New SNSF project at the Academy of Architecture

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A new Research Project titled Visibility Reclaimed. Experiencing Rome’s First Public Museums (1733-1870). An Analysis of Public Audiences in a Transnational Perspective [100016_212922]. Supported by the Swiss National Science Foundation, the Project is directed by Carla Mazzarelli, full professor at the Institute of History and Theory of Art and Architecture (ISA) at the USI Academy of Architecture. It relies on the collaboration of a research team that includes both internal ISA project partners (Christoph Frank and Daniela Mondini) and important international museum institutions and universities, such as Museo Nacional del Prado in Madrid (David Garcia Cueto), Durham University (Stefano Cracolici), Universitą Roma Tre (Giovanna Capitelli), and Universitą degli Studi La Sapienza (Chiara Piva).

This is USI’s first research project in the field of Museology and Museography studies and aims to promote its role in the history and theory of architecture and art at the Academy and USI.

As Carla Mazzarelli, project leader, explains, "the research builds on three initial questions: how was the public museum defined and perceived in its early days, in the sense of an architectural space being defined, but also as a place of encounter and shared experience? Which and how many audiences were accessing the early public museums? How many and which audiences were excluded?"

The research questions place the "embodied encounter" at the centre of historical and critical reflection on the museum, which invites us to go beyond the visual dimension that exhibition space assumes and to probe its characteristics and outcomes in light of the material experience of museum space and collectorship. Indeed, the museum as it is "open" to the public necessarily requires a progressive system of disciplining the public itself: distancing devices, prohibitions, and compulsory visiting routes will decisively influence architectural and art display and exhibition models throughout the 18th and 19th centuries, up to the contemporary age.  

Starting from the assumption that the dialogue between museums and the public began in Rome with the founding of the Capitoline Museum in 1733 and continued with the renovation and expansion of museums in the Napoleonic era and during the nineteenth century, the research aims to study the evolution of Rome’s first public museums in relation to the different geographical origins and categories (social, cultural, gender) of the international and cosmopolitan public that accessed them. Therefore, Rome should also be understood as a laboratory for establishing the long dialogue (not without conflict) between cultural institutions, museums and the public during the modern age.

The project puts a body of primary sources at the centre of the research, primarily unpublished, including requests and permits for access to museums, requests to copy, study or survey ancient monuments, and visitors’ books.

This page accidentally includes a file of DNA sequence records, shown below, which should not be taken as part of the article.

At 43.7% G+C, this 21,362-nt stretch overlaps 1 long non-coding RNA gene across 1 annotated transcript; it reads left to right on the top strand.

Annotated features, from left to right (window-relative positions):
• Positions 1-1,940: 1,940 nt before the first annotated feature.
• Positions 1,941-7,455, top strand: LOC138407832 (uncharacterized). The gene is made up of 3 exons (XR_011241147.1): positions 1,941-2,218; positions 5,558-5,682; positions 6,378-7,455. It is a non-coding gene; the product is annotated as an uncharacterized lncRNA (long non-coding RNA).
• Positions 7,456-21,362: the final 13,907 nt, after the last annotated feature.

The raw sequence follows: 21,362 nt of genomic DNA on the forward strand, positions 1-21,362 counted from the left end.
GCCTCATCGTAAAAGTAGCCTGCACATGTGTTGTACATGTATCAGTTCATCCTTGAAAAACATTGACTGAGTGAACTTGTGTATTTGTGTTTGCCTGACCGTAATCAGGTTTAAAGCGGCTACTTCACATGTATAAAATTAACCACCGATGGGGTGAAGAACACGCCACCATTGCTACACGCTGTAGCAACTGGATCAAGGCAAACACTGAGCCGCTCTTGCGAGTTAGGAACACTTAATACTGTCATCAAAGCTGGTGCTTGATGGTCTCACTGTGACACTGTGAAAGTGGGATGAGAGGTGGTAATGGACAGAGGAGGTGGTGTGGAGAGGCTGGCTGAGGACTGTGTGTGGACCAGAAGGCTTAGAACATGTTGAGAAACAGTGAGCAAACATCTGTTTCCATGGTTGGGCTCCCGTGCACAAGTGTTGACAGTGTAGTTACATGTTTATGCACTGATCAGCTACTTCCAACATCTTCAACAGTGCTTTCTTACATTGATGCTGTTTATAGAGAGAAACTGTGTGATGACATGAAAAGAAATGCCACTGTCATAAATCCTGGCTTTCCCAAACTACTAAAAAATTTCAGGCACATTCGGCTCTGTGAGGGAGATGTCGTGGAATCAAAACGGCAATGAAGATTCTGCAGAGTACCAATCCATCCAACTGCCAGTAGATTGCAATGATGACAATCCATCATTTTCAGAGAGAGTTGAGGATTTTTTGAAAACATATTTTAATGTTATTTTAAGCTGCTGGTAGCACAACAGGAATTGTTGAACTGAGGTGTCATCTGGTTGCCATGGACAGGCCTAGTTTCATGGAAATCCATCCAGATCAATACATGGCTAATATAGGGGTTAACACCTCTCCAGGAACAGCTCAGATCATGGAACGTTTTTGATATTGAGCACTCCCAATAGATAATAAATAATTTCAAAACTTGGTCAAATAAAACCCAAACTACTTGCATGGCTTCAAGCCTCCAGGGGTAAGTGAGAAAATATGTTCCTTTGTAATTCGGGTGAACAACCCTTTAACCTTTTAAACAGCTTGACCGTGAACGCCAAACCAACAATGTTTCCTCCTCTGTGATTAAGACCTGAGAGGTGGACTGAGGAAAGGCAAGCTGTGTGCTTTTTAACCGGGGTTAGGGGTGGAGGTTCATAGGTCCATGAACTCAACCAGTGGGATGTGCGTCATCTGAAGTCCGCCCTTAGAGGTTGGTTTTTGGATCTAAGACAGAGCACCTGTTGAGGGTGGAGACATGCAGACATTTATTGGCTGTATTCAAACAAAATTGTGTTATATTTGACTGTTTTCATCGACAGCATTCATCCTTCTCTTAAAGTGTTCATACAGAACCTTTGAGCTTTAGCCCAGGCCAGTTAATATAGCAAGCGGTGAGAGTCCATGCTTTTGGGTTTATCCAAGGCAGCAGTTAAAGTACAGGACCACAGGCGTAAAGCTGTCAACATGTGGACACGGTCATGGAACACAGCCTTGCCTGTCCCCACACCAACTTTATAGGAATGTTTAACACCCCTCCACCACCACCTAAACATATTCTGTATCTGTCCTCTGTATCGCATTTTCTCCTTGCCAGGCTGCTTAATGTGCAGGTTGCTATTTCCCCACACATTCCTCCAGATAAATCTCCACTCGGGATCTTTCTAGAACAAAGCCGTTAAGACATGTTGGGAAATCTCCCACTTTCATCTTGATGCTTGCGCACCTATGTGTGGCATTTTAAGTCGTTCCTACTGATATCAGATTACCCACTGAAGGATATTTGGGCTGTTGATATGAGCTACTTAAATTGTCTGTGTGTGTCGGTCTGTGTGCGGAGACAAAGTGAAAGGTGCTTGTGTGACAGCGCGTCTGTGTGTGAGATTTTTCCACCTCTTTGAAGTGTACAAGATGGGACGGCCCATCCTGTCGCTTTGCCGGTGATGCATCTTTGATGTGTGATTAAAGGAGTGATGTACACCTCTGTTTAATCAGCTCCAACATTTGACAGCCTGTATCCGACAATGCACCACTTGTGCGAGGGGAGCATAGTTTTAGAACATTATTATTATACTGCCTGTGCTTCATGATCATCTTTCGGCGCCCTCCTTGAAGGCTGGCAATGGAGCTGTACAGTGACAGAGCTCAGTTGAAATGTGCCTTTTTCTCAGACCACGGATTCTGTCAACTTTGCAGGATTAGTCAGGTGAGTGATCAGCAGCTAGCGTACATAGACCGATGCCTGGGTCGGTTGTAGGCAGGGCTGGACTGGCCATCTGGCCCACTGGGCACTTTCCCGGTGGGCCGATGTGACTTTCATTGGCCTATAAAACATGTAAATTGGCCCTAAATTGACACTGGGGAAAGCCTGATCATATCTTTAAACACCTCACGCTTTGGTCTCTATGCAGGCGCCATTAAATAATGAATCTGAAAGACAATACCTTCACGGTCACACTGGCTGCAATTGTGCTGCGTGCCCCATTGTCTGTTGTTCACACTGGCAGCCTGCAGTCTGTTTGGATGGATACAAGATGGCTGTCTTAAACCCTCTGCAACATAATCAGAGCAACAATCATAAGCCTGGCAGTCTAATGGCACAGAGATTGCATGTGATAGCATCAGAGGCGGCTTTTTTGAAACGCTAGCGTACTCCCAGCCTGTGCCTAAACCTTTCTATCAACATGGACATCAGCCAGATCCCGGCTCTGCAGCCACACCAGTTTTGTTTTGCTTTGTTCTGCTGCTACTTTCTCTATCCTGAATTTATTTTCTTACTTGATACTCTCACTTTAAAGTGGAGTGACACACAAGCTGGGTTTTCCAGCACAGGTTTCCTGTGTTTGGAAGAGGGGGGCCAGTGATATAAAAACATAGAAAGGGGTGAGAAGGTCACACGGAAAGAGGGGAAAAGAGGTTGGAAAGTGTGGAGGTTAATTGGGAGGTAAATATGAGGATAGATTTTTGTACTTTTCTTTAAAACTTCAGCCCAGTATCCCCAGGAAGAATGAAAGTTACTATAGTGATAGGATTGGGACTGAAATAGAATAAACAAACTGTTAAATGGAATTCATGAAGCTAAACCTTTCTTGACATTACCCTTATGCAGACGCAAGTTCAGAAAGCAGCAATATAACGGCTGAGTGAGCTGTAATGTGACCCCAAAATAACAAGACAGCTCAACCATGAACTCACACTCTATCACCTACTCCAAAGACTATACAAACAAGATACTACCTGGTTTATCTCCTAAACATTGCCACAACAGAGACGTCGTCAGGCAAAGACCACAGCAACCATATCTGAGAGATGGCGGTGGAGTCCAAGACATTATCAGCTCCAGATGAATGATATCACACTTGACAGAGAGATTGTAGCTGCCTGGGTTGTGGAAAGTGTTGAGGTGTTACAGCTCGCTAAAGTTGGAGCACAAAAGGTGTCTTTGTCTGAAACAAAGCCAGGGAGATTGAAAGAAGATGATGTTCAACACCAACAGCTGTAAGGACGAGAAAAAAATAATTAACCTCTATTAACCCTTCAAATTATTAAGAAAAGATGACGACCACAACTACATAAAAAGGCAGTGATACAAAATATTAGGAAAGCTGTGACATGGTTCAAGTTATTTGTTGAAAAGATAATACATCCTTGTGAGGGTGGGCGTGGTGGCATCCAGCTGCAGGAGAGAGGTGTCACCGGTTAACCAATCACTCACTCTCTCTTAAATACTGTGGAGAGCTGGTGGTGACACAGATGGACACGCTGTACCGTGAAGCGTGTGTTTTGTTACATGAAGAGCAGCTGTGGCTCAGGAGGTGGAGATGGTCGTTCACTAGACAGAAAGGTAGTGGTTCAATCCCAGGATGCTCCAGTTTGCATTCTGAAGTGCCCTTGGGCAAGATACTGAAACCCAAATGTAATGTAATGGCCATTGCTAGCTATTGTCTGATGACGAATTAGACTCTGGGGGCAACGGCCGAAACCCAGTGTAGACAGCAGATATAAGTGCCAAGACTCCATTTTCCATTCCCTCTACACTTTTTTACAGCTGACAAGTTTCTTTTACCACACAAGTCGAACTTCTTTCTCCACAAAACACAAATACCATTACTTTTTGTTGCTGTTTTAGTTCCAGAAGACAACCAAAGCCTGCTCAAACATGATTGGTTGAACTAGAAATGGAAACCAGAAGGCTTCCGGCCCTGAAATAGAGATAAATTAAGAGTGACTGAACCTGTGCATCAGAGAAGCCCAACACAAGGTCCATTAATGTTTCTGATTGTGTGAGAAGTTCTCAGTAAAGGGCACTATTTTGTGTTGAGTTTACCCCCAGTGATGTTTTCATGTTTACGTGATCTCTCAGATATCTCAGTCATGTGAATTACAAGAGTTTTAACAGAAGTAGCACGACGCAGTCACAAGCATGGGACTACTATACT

Comparisons with critical methodologies that have emphasised the importance of mobility over "national" paradigms and provided the dynamic artistic geography of Rome in the 18th and 19th centuries underpin the project’s reflections and lend themselves to a transnational and comparative perspective with other geographies. 

Professor Carla Mazzarelli explains that "the project has matured within the framework of collaborations already active in the ISA and has an interdisciplinary vocation that includes not only the history of architecture and art but also the history of cultural institutions, social sciences, the history of literature, anthropology and material culture, and the history of economics and cultural consumption."

This vocation is reflected in Carla Mazzarelli’s well-established collaboration with the Institute of Italian Studies (Faculty of Communication, Culture and Society) and in the makeup of the research team, which will also draw on the expertise of an international Advisory Board that includes some of the top specialists in Europe and the United States in the field of museum history and theory.

As also a professor of Museology and Museography at the Academy, Carla Mazzarelli emphasises that "The placement of the research project within a Faculty of Architecture such as the USI Academy will allow placing the historical-critical reflections of the research in constant dialogue with the role of the Museum today, in the region and beyond, with the theoretical debate and its design in relation to contemporary publics and society and issues at the centre of contemporary debate such as accessibility, inclusiveness and sustainability. By surveying its historical, theoretical and cultural assumptions, the research thus also aims to contribute to the discussion on the prospects, in the digital and (post)pandemic era, of a rediscovery of the material experience of museum space."